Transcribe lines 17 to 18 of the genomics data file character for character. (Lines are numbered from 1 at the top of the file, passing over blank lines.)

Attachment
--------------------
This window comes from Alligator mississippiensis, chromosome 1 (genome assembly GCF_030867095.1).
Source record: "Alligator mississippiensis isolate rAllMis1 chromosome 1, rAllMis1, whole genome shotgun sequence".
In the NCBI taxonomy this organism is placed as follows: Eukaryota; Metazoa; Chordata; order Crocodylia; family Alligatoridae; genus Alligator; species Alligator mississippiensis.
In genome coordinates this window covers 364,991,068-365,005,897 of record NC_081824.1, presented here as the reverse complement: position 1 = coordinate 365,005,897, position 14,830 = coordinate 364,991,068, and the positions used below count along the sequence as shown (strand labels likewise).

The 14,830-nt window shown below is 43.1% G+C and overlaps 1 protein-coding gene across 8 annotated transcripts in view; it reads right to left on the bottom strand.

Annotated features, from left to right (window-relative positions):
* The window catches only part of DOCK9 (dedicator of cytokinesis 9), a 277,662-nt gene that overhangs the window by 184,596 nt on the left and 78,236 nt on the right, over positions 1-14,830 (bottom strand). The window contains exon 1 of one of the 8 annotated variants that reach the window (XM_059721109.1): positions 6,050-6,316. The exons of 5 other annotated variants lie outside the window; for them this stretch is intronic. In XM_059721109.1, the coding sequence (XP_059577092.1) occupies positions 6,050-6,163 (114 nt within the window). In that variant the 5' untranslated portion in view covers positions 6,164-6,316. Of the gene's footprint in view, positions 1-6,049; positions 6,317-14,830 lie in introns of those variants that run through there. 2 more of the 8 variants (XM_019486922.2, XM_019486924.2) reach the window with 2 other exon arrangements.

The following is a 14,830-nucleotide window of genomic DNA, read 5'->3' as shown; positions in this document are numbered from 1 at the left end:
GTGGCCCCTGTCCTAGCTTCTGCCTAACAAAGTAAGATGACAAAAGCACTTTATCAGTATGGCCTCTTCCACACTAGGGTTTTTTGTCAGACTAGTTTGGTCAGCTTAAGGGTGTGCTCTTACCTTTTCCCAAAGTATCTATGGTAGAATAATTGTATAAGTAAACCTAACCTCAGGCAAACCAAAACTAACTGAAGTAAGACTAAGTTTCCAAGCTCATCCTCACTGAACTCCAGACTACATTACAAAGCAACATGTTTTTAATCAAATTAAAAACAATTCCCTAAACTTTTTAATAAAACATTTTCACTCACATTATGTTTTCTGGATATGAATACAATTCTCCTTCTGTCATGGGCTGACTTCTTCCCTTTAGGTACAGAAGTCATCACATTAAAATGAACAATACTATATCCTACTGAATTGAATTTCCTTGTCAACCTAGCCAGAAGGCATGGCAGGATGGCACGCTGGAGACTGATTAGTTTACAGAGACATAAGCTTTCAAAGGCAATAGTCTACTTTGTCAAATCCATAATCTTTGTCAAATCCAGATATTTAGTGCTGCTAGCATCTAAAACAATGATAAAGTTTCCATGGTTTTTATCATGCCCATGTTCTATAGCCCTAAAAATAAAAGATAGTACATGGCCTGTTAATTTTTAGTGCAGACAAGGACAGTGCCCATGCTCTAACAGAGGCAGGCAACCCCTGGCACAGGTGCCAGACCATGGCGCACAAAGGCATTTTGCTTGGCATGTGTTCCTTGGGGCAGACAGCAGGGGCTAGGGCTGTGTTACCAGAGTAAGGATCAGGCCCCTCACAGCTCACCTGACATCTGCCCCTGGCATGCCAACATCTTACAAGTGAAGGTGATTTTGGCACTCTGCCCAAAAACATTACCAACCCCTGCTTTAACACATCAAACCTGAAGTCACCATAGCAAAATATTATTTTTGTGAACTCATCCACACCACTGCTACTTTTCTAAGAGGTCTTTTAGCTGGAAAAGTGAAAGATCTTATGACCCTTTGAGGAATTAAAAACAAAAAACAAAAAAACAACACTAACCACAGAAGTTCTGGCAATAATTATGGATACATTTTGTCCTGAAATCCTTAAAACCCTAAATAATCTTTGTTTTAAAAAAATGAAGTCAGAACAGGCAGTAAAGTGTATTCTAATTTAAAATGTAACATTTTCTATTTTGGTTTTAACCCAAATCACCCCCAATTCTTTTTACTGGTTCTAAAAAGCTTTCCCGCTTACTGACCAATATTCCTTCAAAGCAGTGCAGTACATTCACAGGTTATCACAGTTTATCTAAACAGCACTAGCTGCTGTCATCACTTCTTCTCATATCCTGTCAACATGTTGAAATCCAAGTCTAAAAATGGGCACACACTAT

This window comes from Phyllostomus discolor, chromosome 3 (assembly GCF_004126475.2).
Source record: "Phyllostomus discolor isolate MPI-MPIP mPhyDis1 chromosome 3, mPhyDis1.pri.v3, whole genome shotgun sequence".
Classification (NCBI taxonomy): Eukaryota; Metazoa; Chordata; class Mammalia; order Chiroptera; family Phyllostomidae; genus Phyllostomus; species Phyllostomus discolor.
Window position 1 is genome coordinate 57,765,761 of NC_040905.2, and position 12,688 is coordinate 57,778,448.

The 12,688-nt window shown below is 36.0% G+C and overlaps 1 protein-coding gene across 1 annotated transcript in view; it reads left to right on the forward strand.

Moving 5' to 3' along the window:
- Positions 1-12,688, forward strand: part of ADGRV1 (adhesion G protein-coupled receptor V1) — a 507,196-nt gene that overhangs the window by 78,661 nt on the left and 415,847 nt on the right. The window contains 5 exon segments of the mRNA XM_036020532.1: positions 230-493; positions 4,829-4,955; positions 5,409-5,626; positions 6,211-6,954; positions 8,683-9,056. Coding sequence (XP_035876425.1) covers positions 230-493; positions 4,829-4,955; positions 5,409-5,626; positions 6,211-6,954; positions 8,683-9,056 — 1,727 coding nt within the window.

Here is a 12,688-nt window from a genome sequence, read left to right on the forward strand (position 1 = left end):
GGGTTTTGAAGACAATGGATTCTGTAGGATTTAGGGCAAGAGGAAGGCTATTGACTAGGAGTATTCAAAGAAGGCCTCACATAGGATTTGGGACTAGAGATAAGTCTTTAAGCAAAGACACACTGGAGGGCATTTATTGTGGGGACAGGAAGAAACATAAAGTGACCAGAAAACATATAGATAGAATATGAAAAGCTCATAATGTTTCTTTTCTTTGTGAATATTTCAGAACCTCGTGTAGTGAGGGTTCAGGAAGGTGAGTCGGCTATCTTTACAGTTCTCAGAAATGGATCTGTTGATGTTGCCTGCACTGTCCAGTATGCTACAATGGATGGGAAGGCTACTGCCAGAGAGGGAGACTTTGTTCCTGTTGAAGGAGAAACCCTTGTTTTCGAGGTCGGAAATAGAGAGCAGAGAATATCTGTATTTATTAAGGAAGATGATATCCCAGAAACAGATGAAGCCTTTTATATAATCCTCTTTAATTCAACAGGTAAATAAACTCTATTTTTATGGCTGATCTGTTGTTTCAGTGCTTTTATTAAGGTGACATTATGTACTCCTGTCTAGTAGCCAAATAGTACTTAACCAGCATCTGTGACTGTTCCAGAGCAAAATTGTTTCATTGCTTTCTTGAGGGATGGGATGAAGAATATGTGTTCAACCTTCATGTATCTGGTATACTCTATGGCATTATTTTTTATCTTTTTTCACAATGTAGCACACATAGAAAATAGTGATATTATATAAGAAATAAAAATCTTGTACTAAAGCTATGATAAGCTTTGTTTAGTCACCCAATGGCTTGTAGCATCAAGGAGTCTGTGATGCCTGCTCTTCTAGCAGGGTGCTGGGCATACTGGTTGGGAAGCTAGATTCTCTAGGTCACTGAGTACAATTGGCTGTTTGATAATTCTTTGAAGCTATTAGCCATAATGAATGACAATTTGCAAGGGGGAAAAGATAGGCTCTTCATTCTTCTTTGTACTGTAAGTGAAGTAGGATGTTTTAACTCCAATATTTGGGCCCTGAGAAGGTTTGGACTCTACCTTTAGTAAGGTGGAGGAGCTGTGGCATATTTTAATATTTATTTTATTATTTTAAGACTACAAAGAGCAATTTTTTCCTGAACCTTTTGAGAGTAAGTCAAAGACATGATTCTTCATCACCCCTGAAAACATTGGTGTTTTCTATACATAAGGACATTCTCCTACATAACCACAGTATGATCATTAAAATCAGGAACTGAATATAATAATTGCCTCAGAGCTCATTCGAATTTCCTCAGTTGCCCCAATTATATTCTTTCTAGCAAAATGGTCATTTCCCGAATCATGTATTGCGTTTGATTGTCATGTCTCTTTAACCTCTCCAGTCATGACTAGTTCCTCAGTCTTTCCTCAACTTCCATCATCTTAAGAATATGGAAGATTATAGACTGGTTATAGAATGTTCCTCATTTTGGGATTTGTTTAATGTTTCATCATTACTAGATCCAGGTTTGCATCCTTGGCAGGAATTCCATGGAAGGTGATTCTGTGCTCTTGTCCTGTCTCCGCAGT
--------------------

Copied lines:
Here is a 12,688-nt window from a genome sequence, read left to right on the forward strand (position 1 = left end):
GGGTTTTGAAGACAATGGATTCTGTAGGATTTAGGGCAAGAGGAAGGCTATTGACTAGGAGTATTCAAAGAAGGCCTCACATAGGATTTGGGACTAGAGATAAGTCTTTAAGCAAAGACACACTGGAGGGCATTTATTGTGGGGACAGGAAGAAACATAAAGTGACCAGAAAACATATAGATAGAATATGAAAAGCTCATAATGTTTCTTTTCTTTGTGAATATTTCAGAACCTCGTGTAGTGAGGGTTCAGGAAGGTGAGTCGGCTATCTTTACAGTTCTCAGAAATGGATCTGTTGATGTTGCCTGCACTGTCCAGTATGCTACAATGGATGGGAAGGCTACTGCCAGAGAGGGAGACTTTGTTCCTGTTGAAGGAGAAACCCTTGTTTTCGAGGTCGGAAATAGAGAGCAGAGAATATCTGTATTTATTAAGGAAGATGATATCCCAGAAACAGATGAAGCCTTTTATATAATCCTCTTTAATTCAACAGGTAAATAAACTCTATTTTTATGGCTGATCTGTTGTTTCAGTGCTTTTATTAAGGTGACATTATGTACTCCTGTCTAGTAGCCAAATAGTACTTAACCAGCATCTGTGACTGTTCCAGAGCAAAATTGTTTCATTGCTTTCTTGAGGGATGGGATGAAGAATATGTGTTCAACCTTCATGTATCTGGTATACTCTATGGCATTATTTTTTATCTTTTTTCACAATGTAGCACACATAGAAAATAGTGATATTATATAAGAAATAAAAATCTTGTACTAAAGCTATGATAAGCTTTGTTTAGTCACCCAATGGCTTGTAGCATCAAGGAGTCTGTGATGCCTGCTCTTCTAGCAGGGTGCTGGGCATACTGGTTGGGAAGCTAGATTCTCTAGGTCACTGAGTACAATTGGCTGTTTGATAATTCTTTGAAGCTATTAGCCATAATGAATGACAATTTGCAAGGGGGAAAAGATAGGCTCTTCATTCTTCTTTGTACTGTAAGTGAAGTAGGATGTTTTAACTCCAATATTTGGGCCCTGAGAAGGTTTGGACTCTACCTTTAGTAAGGTGGAGGAGCTGTGGCATATTTTAATATTTATTTTATTATTTTAAGACTACAAAGAGCAATTTTTTCCTGAACCTTTTGAGAGTAAGTCAAAGACATGATTCTTCATCACCCCTGAAAACATTGGTGTTTTCTATACATAAGGACATTCTCCTACATAACCACAGTATGATCATTAAAATCAGGAACTGAATATAATAATTGCCTCAGAGCTCATTCGAATTTCCTCAGTTGCCCCAATTATATTCTTTCTAGCAAAATGGTCATTTCCCGAATCATGTATTGCGTTTGATTGTCATGTCTCTTTAACCTCTCCAGTCATGACTAGTTCCTCAGTCTTTCCTCAACTTCCATCATCTTAAGAATATGGAAGATTATAGACTGGTTATAGAATGTTCCTCATTTTGGGATTTGTTTAATGTTTCATCATTACTAGATCCAGGTTTGCATCCTTGGCAGGAATTCCATGGAAGGTGATTCTGTGCTCTTGTCCTGTCTCCGCAGT